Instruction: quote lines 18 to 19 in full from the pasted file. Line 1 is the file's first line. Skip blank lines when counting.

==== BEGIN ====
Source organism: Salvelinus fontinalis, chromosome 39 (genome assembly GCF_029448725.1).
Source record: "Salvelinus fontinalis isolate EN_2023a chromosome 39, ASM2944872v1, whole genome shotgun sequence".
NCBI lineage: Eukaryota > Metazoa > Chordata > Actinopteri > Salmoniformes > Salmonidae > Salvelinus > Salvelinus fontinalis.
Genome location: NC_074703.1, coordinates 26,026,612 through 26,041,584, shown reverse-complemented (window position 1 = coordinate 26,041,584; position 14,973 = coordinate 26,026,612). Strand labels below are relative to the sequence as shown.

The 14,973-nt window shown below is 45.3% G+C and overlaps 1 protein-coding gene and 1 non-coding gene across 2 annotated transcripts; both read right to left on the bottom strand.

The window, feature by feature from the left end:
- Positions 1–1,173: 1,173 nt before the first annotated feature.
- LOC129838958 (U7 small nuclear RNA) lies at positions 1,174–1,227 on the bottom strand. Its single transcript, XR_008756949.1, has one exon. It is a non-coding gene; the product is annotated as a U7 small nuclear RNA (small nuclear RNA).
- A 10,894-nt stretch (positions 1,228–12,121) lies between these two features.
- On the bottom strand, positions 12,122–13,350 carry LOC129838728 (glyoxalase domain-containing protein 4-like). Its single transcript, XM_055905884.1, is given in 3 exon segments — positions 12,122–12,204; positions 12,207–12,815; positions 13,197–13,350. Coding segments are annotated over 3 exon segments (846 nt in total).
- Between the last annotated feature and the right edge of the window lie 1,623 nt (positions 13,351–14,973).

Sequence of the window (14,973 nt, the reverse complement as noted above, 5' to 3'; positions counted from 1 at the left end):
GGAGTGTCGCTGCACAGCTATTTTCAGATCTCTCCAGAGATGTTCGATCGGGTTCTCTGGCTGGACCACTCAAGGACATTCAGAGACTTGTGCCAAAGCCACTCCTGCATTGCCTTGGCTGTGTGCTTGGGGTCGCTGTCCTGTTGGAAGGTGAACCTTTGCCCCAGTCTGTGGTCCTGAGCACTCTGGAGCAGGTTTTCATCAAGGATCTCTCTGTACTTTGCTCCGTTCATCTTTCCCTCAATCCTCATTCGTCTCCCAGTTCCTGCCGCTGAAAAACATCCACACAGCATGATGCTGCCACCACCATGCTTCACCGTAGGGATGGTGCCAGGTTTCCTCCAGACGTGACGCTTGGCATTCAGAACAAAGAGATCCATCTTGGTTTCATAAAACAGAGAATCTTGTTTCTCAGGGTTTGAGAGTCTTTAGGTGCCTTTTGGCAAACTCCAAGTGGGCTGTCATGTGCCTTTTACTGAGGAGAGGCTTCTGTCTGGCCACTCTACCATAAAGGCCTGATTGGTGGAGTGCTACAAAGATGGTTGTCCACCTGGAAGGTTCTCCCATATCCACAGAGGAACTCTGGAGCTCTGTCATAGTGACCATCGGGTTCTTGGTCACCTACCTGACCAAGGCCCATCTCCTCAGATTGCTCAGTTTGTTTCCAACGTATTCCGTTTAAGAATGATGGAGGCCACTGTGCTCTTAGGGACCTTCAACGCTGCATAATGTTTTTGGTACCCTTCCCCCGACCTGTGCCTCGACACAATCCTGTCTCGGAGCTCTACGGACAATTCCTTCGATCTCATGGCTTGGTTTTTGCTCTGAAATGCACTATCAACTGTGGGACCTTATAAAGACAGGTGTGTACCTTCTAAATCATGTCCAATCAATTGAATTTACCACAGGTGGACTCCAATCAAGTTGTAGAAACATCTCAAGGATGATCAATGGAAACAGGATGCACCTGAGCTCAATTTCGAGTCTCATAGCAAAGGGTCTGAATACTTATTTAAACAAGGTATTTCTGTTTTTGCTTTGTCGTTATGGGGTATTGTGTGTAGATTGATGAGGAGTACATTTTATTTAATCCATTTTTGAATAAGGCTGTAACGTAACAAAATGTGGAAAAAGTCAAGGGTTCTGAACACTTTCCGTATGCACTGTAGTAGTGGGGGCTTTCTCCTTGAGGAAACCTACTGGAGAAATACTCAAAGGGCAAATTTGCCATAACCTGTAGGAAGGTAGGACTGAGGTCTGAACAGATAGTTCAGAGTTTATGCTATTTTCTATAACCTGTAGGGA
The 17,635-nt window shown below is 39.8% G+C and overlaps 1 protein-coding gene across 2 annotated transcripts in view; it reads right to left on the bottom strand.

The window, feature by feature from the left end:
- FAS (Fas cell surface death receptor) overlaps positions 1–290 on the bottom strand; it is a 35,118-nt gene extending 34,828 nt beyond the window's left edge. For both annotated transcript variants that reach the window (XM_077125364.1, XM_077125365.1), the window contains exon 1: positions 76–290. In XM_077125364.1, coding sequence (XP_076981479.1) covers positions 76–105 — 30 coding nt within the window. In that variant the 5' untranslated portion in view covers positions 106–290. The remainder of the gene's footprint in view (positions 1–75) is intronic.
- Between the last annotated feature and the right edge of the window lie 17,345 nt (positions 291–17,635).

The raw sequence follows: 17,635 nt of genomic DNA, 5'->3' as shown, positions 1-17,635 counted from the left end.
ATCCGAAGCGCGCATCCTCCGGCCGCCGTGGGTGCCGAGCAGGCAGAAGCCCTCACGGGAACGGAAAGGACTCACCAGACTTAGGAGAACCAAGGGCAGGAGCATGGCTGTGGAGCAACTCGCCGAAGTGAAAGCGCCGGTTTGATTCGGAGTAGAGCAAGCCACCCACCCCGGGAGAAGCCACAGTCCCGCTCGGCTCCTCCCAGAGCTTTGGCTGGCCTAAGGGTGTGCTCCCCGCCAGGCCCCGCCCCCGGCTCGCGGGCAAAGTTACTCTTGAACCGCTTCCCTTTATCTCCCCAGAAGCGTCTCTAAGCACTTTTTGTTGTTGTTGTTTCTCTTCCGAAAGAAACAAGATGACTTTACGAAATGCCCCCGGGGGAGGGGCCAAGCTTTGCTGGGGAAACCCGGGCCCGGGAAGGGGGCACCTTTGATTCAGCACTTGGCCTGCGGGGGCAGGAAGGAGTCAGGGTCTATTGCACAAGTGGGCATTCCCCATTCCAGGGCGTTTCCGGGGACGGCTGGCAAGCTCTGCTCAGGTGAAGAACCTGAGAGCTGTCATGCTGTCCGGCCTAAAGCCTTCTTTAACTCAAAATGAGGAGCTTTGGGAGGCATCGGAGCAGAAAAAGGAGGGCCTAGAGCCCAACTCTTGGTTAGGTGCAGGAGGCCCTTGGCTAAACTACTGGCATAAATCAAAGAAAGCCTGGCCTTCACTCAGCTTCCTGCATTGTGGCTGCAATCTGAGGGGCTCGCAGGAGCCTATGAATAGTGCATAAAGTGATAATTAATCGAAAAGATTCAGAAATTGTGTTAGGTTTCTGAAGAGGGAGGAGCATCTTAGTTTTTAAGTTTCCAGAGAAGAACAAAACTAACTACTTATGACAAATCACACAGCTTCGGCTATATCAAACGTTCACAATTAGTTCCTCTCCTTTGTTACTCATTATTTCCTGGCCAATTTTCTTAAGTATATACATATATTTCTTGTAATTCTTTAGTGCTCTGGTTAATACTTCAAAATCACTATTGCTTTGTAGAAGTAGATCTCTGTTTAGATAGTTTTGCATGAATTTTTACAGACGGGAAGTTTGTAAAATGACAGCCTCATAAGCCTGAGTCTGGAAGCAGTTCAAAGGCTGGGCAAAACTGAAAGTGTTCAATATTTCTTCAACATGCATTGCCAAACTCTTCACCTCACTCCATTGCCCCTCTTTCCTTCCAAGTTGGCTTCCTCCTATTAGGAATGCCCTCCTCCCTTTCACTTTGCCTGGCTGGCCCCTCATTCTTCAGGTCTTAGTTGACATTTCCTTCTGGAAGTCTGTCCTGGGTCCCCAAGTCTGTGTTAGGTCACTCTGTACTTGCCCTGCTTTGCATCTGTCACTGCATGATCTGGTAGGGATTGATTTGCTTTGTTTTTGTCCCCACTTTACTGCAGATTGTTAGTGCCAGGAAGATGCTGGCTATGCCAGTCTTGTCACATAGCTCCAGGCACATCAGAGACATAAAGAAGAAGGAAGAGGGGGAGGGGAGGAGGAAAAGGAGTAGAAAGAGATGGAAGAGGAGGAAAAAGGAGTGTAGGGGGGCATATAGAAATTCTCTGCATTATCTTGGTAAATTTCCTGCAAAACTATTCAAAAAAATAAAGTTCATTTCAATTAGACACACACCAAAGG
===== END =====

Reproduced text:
The raw sequence follows: 17,635 nt of genomic DNA, 5'->3' as shown, positions 1-17,635 counted from the left end.
ATCCGAAGCGCGCATCCTCCGGCCGCCGTGGGTGCCGAGCAGGCAGAAGCCCTCACGGGAACGGAAAGGACTCACCAGACTTAGGAGAACCAAGGGCAGGAGCATGGCTGTGGAGCAACTCGCCGAAGTGAAAGCGCCGGTTTGATTCGGAGTAGAGCAAGCCACCCACCCCGGGAGAAGCCACAGTCCCGCTCGGCTCCTCCCAGAGCTTTGGCTGGCCTAAGGGTGTGCTCCCCGCCAGGCCCCGCCCCCGGCTCGCGGGCAAAGTTACTCTTGAACCGCTTCCCTTTATCTCCCCAGAAGCGTCTCTAAGCACTTTTTGTTGTTGTTGTTTCTCTTCCGAAAGAAACAAGATGACTTTACGAAATGCCCCCGGGGGAGGGGCCAAGCTTTGCTGGGGAAACCCGGGCCCGGGAAGGGGGCACCTTTGATTCAGCACTTGGCCTGCGGGGGCAGGAAGGAGTCAGGGTCTATTGCACAAGTGGGCATTCCCCATTCCAGGGCGTTTCCGGGGACGGCTGGCAAGCTCTGCTCAGGTGAAGAACCTGAGAGCTGTCATGCTGTCCGGCCTAAAGCCTTCTTTAACTCAAAATGAGGAGCTTTGGGAGGCATCGGAGCAGAAAAAGGAGGGCCTAGAGCCCAACTCTTGGTTAGGTGCAGGAGGCCCTTGGCTAAACTACTGGCATAAATCAAAGAAAGCCTGGCCTTCACTCAGCTTCCTGCATTGTGGCTGCAATCTGAGGGGCTCGCAGGAGCCTATGAATAGTGCATAAAGTGATAATTAATCGAAAAGATTCAGAAATTGTGTTAGGTTTCTGAAGAGGGAGGAGCATCTTAGTTTTTAAGTTTCCAGAGAAGAACAAAACTAACTACTTATGACAAATCACACAGCTTCGGCTATATCAAACGTTCACAATTAGTTCCTCTCCTTTGTTACTCATTATTTCCTGGCCAATTTTCTTAAGTATATACATATATTTCTTGTAATTCTTTAGTGCTCTGGTTAATACTTCAAAATCACTATTGCTTTGTAGAAGTAGATCTCTGTTTAGATAGTTTTGCATGAATTTTTACAGACGGGAAGTTTGTAAAATGACAGCCTCATAAGCCTGAGTCTGGAAGCAGTTCAAAGGCTGGGCAAAACTGAAAGTGTTCAATATTTCTTCAACATGCATTGCCAAACTCTTCACCTCACTCCATTGCCCCTCTTTCCTTCCAAGTTGGCTTCCTCCTATTAGGAATGCCCTCCTCCCTTTCACTTTGCCTGGCTGGCCCCTCATTCTTCAGGTCTTAGTTGACATTTCCTTCTGGAAGTCTGTCCTGGGTCCCCAAGTCTGTGTTAGGTCACTCTGTACTTGCCCTGCTTTGCATCTGTCACTGCATGATCTGGTAGGGATTGATTTGCTTTGTTTTTGTCCCCACTTTACTGCAGATTGTTAGTGCCAGGAAGATGCTGGCTATGCCAGTCTTGTCACATAGCTCCAGGCACATCAGAGACATAAAGAAGAAGGAAGAGGGGGAGGGGAGGAGGAAAAGGAGTAGAAAGAGATGGAAGAGGAGGAAAAAGGAGTGTAGGGGGGCATATAGAAATTCTCTGCATTATCTTGGTAAATTTCCTGCAAAACTATTCAAAAAAATAAAGTTCATTTCAATTAGACACACACCAAAGG